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Baldwin Park Unified Elementary Students Bring Creativity to County Animal Shelters

 BALDWIN PARK – Students from Bursch Elementary School added their own creative touches to a county-wide “Portraits of Hope” art initiative to beautify and visually revitalize animal shelters, painting prefabricated designs of dogs and rabbits during a two-day art workshop on Dec. 12 and 13.

Once finished, the cut-out designs, illuminated with colorful flowers, will be displayed at animal shelters throughout L.A. County, including the Baldwin Park location. Bursch is one of only two Los Angeles schools participating in the program.

“This project really resonates with our students,” Bursch Elementary special education teacher Stacey Ranger said. “The students are creating art that the entire community will be able to appreciate. Our kids are very excited about playing such a critical role in the initiative.”

All Bursch students, from transitional kindergarten to sixth grade, participated in the civic art project, which also encouraged student feedback on how to allocate resources and solicited ideas on how to improve the lives of millions of people around the world.

Founded by Ed and Bernie Massey, “Portraits of Hope” is a privately funded nonprofit organization dedicated to bringing public art to the masses. In 2015, the Massey brothers invited 40 Bursch students to their El Segundo art studio to assist in painting the huge orbs that made up the “Spheres at MacArthur Park” installation.

For the animal shelter revitalizations, Ed Massey designed hundreds of animal-themed cut-outs for Bursch students to paint at their campus. In July, the L.A. Board of Supervisors unanimously voted to install the art at county shelters to promote pet adoptions by making them more inviting to the public.

Bursch sixth-grader Ramon Morales contributed to the “Spheres” project and attended the installation event with his parents.

“I am very proud to have worked on this,” said Morales, who added that the new project holds special value for his family. “We have a Chihuahua at home. It’s a rescue dog.”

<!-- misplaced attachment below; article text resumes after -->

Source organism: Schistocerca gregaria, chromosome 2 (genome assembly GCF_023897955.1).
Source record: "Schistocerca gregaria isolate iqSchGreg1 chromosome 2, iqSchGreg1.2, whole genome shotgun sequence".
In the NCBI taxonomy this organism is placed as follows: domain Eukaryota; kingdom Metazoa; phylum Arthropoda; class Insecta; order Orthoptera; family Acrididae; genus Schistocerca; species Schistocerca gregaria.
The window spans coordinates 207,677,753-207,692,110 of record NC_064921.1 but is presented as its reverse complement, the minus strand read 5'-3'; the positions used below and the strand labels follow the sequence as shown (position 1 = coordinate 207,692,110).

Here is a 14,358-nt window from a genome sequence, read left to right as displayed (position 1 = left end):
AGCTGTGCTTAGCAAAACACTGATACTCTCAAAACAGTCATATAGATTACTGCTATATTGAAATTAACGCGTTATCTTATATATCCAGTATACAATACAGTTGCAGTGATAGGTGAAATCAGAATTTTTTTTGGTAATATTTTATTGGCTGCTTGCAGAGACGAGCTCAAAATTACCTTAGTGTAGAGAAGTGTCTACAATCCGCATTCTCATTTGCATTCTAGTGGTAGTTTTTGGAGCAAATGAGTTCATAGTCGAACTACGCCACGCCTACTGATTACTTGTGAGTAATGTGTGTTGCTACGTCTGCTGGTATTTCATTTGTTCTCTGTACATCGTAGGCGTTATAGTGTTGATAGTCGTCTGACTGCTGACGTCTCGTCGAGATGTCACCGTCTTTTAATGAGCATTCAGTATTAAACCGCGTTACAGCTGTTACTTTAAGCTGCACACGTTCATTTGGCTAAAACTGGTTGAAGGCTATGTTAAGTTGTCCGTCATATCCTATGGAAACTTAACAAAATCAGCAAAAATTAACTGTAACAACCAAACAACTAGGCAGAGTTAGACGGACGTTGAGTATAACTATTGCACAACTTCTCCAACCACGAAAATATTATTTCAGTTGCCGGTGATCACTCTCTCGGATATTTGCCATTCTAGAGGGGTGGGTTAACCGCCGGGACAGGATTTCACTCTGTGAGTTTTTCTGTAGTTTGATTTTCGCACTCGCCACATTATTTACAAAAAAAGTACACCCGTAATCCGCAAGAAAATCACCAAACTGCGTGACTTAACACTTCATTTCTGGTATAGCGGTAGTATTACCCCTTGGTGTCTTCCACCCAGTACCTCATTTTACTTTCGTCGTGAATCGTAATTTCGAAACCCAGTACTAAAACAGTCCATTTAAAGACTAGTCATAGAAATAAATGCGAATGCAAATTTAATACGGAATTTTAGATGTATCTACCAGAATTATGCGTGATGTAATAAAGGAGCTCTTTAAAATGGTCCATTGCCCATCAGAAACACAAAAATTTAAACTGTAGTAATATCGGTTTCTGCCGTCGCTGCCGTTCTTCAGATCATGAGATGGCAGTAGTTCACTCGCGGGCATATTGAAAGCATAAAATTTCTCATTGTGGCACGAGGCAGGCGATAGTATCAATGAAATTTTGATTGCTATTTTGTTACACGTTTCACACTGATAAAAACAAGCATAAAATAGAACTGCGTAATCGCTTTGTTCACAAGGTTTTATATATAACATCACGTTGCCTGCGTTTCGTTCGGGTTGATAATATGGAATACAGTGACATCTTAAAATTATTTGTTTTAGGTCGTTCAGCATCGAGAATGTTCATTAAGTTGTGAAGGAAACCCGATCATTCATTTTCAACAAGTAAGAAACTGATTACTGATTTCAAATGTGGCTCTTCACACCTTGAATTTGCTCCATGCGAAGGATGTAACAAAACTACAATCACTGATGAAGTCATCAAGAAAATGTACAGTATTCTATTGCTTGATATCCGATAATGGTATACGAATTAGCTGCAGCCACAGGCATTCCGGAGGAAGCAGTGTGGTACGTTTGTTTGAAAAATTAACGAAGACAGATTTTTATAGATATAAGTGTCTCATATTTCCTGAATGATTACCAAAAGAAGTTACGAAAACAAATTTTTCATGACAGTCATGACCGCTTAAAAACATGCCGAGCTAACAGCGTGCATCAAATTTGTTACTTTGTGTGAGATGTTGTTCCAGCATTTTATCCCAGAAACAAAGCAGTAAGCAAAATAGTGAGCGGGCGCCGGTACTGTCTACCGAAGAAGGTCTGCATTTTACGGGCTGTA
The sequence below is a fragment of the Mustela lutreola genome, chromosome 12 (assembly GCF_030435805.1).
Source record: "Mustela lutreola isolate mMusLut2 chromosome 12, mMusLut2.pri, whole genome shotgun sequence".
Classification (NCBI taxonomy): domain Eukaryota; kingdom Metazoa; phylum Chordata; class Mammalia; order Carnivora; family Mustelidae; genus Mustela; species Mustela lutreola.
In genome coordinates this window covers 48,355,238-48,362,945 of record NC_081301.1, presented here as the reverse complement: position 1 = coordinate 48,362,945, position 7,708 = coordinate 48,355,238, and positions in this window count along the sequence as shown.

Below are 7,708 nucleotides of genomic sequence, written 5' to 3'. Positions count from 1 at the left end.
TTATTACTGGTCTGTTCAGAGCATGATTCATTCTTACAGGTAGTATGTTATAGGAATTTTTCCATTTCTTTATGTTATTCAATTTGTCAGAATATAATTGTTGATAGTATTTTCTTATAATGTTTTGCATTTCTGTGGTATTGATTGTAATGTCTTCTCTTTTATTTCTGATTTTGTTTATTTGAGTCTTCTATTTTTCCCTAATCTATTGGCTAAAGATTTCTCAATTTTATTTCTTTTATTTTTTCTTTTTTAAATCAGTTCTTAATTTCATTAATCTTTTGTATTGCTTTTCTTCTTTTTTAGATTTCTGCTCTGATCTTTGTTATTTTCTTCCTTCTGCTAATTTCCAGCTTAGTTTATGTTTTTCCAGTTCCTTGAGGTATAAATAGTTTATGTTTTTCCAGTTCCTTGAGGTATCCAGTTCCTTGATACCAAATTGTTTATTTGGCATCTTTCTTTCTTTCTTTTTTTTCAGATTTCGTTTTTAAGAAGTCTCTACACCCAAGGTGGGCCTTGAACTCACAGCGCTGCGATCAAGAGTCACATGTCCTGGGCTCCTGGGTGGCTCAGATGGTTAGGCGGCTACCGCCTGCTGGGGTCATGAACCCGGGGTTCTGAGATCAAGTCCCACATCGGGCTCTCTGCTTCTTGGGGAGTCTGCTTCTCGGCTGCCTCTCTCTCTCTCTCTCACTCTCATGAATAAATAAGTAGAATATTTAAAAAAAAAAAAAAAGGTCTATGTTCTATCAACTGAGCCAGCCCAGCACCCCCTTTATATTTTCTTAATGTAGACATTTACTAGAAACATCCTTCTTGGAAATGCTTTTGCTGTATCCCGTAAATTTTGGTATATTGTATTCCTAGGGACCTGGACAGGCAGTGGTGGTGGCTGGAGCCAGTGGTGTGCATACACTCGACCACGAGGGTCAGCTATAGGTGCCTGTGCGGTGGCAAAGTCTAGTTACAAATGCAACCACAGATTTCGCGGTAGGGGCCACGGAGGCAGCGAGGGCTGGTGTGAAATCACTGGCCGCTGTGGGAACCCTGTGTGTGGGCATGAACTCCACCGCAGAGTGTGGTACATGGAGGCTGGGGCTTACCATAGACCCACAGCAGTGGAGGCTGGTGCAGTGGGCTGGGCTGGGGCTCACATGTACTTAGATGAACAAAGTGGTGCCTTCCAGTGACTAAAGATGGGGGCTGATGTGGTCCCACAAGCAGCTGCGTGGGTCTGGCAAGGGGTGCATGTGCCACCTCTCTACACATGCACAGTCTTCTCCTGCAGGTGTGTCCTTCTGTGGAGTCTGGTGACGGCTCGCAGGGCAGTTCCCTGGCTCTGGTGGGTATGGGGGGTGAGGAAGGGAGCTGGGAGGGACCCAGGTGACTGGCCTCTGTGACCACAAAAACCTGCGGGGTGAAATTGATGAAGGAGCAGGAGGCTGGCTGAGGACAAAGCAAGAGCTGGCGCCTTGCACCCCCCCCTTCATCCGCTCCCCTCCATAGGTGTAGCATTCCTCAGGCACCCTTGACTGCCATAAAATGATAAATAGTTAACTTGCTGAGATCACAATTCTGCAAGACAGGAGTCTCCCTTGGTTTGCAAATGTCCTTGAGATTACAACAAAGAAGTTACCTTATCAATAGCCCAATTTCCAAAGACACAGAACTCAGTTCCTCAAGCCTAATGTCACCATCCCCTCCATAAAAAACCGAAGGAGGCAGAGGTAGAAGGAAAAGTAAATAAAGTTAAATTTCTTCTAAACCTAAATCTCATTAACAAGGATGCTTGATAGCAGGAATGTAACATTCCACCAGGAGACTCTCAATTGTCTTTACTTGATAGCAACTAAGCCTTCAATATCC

To broaden the scope of the art project to conform with Bursch’s standards-based curriculum, elements of critical thinking and collaborative learning were added. Students were asked to voice their opinions on what social issues concerned them the most and to list everything they wanted to accomplish in the next 30 years.

Among the concerns were health issues, crime, homelessness, child abuse and animal abuse.

“My topic is homeless dogs,” sixth-grader Jessica Tapia wrote. “If you were a dog, you would not want to be without a home. So take a dog or two and give them a lovely home.”

Bursch students were also given a photocopy of a $100 bill, divided into 14 areas of need such as health care, infrastructure, animal rights and ethnic relations. Students were asked to choose what percentage of money should go to a specific area of need.

“Baldwin Park is honored to be part of Ed and Bernie Massey’s civic beautification initiative,” BPUSD Superintendent Froilan N. Mendoza said. “What makes this project so significant is that we are asking our students to think about social issues and compelling them to visualize their future and encourage communication and collaboration with others.”

PHOTOS

122016_BPUSD_SHELTER_1: Two Bursch Elementary School students add creative touches to a county-wide “Portraits of Hope” art initiative on Dec. 12 to beautify area animal shelters. The project also encouraged student feedback on social issues.

122016_BPUSD_SHELTER_2: Bursch Elementary School students add color to flowers decorating a prefabricated dog created by artist Ed Massey for the “Portraits of Hope” animal shelter revitalization initiative on Dec. 12. The art project promotes pet adoption by making shelters more inviting to the public.